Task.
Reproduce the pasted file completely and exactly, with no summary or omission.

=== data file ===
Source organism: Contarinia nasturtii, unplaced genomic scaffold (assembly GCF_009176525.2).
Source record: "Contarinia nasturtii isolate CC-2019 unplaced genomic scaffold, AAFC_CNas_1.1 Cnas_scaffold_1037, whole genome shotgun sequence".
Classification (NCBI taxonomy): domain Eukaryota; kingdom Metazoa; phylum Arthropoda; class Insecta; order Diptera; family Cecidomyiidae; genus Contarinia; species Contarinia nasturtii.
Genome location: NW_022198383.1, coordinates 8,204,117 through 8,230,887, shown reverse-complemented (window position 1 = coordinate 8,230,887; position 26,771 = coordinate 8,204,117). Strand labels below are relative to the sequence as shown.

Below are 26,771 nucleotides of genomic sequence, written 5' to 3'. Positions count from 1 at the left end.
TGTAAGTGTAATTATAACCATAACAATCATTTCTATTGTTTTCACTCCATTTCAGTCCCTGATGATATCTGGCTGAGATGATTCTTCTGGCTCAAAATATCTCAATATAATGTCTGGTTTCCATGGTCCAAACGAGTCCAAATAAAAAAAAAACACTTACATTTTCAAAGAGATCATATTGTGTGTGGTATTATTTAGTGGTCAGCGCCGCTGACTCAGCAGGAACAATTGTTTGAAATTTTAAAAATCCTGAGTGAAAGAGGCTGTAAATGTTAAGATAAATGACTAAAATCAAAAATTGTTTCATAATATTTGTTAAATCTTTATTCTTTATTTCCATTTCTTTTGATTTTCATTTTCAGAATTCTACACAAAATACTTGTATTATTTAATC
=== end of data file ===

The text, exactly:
Source organism: Contarinia nasturtii, unplaced genomic scaffold (assembly GCF_009176525.2).
Source record: "Contarinia nasturtii isolate CC-2019 unplaced genomic scaffold, AAFC_CNas_1.1 Cnas_scaffold_1037, whole genome shotgun sequence".
Classification (NCBI taxonomy): domain Eukaryota; kingdom Metazoa; phylum Arthropoda; class Insecta; order Diptera; family Cecidomyiidae; genus Contarinia; species Contarinia nasturtii.
Genome location: NW_022198383.1, coordinates 8,204,117 through 8,230,887, shown reverse-complemented (window position 1 = coordinate 8,230,887; position 26,771 = coordinate 8,204,117). Strand labels below are relative to the sequence as shown.

Below are 26,771 nucleotides of genomic sequence, written 5' to 3'. Positions count from 1 at the left end.
TGTAAGTGTAATTATAACCATAACAATCATTTCTATTGTTTTCACTCCATTTCAGTCCCTGATGATATCTGGCTGAGATGATTCTTCTGGCTCAAAATATCTCAATATAATGTCTGGTTTCCATGGTCCAAACGAGTCCAAATAAAAAAAAAACACTTACATTTTCAAAGAGATCATATTGTGTGTGGTATTATTTAGTGGTCAGCGCCGCTGACTCAGCAGGAACAATTGTTTGAAATTTTAAAAATCCTGAGTGAAAGAGGCTGTAAATGTTAAGATAAATGACTAAAATCAAAAATTGTTTCATAATATTTGTTAAATCTTTATTCTTTATTTCCATTTCTTTTGATTTTCATTTTCAGAATTCTACACAAAATACTTGTATTATTTAATC